Programme no. 428-OP
Professional Development
Investigating the Value of Susceptibility Testing as a Point of Care Test. A Randomized Controlled Trial in General Practice
Anne Holm*1, Lars Bjerrum2
1Section of General Practice, Dept. of Public Health,Copenhagen University,1014 København K,Denmark, 2Section of General Practice, Dept. of Public Health,Copenhagen University,1014 København K,Denmark
* = Presenting author
Objectives: The aim of this study is to investigate whether point of care susceptibility testing and targeted antibiotic treatment of patients with uncomplicated urinary tract infection in general practice will improve correct choice of antibiotic, clinical remission and bacteriological cure rate compared to urine culture without susceptibility testing and empiric treatment.
Background: Antibiotic resistance is one of the most important threats to human health. Primary health care in Denmark prescribes 90% of all redeemed prescriptions of antibiotics and it is known that a high outpatient consumption of antibiotics leads to high levels of resistance . In 2008, 1.8% of all patients consulting their general practitioner (GP) in 2008 were diagnosed with a urinary tract infection (UTI) and resistance levels in E. Coli in urine samples is now the same in primary care as in the hospital sector in Denmark. With increasing resistance, the need for precise microbiological diagnosis will increase. Earlier studies have shown divergent results with regards to the value of point of care susceptibility testing (POCsT). Since, new media have been introduced for POCsT, and results of validation studies are promising. This study investigates the value of POCsT in primary care.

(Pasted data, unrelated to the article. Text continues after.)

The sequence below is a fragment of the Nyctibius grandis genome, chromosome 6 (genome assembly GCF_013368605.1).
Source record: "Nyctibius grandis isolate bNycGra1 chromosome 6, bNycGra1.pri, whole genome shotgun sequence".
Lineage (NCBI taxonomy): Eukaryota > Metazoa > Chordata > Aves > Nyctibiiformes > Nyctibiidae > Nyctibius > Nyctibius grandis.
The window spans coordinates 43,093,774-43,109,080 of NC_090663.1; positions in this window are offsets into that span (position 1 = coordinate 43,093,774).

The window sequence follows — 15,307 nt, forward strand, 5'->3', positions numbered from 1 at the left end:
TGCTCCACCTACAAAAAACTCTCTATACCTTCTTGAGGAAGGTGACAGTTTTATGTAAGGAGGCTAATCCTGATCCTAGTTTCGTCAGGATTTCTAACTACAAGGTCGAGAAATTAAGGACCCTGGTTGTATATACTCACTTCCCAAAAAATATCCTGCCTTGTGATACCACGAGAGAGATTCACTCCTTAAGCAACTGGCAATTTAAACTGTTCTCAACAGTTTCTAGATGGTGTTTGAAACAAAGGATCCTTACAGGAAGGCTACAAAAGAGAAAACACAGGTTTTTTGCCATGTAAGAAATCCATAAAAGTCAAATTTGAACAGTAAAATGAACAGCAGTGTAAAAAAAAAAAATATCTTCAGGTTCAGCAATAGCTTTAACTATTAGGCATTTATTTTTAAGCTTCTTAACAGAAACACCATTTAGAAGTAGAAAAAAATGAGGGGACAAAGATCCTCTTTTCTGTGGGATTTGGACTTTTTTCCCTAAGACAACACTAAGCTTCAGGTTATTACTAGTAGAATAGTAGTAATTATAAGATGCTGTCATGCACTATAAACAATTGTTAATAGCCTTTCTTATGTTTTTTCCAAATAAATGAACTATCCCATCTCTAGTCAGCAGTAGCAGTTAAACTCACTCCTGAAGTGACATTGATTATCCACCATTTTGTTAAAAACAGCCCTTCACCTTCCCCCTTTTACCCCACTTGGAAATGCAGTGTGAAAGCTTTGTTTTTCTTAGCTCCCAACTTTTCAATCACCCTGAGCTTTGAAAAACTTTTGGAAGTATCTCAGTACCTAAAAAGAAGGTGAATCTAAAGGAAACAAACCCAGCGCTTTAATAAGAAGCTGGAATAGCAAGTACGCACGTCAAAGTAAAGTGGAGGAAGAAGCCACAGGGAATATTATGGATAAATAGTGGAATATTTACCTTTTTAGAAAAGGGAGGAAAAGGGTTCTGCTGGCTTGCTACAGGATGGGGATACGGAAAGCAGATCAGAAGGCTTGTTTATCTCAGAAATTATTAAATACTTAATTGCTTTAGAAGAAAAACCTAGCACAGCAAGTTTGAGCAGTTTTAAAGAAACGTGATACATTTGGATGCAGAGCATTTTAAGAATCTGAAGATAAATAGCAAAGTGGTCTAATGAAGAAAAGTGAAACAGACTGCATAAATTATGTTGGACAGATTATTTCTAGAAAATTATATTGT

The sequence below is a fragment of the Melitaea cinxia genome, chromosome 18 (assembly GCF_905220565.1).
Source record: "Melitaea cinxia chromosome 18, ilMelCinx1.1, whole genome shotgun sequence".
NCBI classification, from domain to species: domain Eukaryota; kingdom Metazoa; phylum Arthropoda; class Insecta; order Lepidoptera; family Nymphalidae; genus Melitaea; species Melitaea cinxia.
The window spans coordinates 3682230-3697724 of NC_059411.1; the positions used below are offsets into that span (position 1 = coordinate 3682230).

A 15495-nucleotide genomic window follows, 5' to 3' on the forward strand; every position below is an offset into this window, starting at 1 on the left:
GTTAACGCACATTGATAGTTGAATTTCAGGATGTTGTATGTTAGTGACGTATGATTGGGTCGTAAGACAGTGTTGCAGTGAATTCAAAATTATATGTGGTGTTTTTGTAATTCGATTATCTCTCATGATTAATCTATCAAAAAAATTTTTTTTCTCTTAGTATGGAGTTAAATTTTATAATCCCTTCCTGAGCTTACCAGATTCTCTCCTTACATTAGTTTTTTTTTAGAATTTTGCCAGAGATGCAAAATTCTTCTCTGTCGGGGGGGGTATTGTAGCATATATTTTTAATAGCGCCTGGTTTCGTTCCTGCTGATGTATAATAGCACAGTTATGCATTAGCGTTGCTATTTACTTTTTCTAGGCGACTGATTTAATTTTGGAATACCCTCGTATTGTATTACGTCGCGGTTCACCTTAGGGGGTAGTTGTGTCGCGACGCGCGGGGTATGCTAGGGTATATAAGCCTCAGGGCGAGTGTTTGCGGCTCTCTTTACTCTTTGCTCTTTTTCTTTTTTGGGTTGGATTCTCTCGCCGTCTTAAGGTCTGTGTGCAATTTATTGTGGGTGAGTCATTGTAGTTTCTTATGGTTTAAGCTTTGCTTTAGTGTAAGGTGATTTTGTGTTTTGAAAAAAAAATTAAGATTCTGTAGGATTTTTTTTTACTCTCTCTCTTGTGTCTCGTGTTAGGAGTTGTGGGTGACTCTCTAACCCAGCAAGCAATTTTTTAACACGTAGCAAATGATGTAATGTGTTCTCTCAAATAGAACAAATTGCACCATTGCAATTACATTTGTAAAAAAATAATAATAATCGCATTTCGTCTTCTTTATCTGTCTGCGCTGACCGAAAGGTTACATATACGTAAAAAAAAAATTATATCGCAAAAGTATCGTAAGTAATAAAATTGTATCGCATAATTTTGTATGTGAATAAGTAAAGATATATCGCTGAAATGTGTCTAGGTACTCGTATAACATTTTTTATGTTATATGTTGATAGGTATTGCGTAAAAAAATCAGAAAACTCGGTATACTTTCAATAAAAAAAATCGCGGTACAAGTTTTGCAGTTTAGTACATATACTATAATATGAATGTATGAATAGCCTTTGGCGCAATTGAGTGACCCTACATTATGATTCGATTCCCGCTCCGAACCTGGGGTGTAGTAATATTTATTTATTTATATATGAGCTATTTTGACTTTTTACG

Results: So far 17 GP clinics with 32 GPs have been recruited. They are receiving training in POCsT and are completing an online test. The pilot study will run in December 2014 and January 2015. Inclusion of patients will begin in March 2015.
Material/Methods: 750 patients with symptoms of uncomplicated urinary tract infection, consecutively contacting their GP, randomized to either urine culture and empirical treatment or urine culture and susceptibility testing and targeted treatment. Culture and susceptibility testing is performed as point of care tests. All patients fill out a symptom-diary and have control urine sent to the microbiological department on day 1 and 14.
Conclusion: There is an increasing need for precise microbiological diagnosis in primary care and POCsT could be a way to be guided towards a good choice of antibiotic.
Points for discussion: How much better should the intervention group perform to justify susceptibility testing for uncomplicated urinary tract infection?

We have chosen to delay treatment for one day until the test result is ready. How acceptable would this be in other countries?